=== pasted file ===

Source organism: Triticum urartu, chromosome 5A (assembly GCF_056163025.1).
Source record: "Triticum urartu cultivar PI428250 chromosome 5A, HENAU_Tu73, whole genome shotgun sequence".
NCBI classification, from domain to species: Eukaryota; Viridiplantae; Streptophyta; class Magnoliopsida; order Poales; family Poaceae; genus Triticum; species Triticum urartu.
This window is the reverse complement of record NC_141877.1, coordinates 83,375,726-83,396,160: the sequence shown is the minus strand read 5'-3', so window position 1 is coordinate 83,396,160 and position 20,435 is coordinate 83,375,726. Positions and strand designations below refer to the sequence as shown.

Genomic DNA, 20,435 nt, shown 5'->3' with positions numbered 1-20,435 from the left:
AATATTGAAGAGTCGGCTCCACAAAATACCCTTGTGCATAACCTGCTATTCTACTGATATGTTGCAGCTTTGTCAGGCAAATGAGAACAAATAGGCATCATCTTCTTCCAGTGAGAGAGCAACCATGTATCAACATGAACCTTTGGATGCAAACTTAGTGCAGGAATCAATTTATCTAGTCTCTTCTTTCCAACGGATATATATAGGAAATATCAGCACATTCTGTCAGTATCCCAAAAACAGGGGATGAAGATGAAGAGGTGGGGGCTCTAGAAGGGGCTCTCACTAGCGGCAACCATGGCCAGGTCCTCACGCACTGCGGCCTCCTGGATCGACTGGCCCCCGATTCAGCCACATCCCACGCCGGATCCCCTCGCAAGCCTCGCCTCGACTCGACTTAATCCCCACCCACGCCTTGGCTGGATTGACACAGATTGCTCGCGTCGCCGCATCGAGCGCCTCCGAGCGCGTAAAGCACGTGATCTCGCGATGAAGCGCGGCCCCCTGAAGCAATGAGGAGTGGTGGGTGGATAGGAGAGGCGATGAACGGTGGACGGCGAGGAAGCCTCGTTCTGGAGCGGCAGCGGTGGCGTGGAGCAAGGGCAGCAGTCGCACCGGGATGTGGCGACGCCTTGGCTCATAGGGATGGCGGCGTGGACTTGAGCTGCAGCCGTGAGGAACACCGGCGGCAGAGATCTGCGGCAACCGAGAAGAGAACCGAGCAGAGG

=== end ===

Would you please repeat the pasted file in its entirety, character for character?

Source organism: Triticum urartu, chromosome 5A (assembly GCF_056163025.1).
Source record: "Triticum urartu cultivar PI428250 chromosome 5A, HENAU_Tu73, whole genome shotgun sequence".
NCBI classification, from domain to species: Eukaryota; Viridiplantae; Streptophyta; class Magnoliopsida; order Poales; family Poaceae; genus Triticum; species Triticum urartu.
This window is the reverse complement of record NC_141877.1, coordinates 83,375,726-83,396,160: the sequence shown is the minus strand read 5'-3', so window position 1 is coordinate 83,396,160 and position 20,435 is coordinate 83,375,726. Positions and strand designations below refer to the sequence as shown.

Genomic DNA, 20,435 nt, shown 5'->3' with positions numbered 1-20,435 from the left:
AATATTGAAGAGTCGGCTCCACAAAATACCCTTGTGCATAACCTGCTATTCTACTGATATGTTGCAGCTTTGTCAGGCAAATGAGAACAAATAGGCATCATCTTCTTCCAGTGAGAGAGCAACCATGTATCAACATGAACCTTTGGATGCAAACTTAGTGCAGGAATCAATTTATCTAGTCTCTTCTTTCCAACGGATATATATAGGAAATATCAGCACATTCTGTCAGTATCCCAAAAACAGGGGATGAAGATGAAGAGGTGGGGGCTCTAGAAGGGGCTCTCACTAGCGGCAACCATGGCCAGGTCCTCACGCACTGCGGCCTCCTGGATCGACTGGCCCCCGATTCAGCCACATCCCACGCCGGATCCCCTCGCAAGCCTCGCCTCGACTCGACTTAATCCCCACCCACGCCTTGGCTGGATTGACACAGATTGCTCGCGTCGCCGCATCGAGCGCCTCCGAGCGCGTAAAGCACGTGATCTCGCGATGAAGCGCGGCCCCCTGAAGCAATGAGGAGTGGTGGGTGGATAGGAGAGGCGATGAACGGTGGACGGCGAGGAAGCCTCGTTCTGGAGCGGCAGCGGTGGCGTGGAGCAAGGGCAGCAGTCGCACCGGGATGTGGCGACGCCTTGGCTCATAGGGATGGCGGCGTGGACTTGAGCTGCAGCCGTGAGGAACACCGGCGGCAGAGATCTGCGGCAACCGAGAAGAGAACCGAGCAGAGG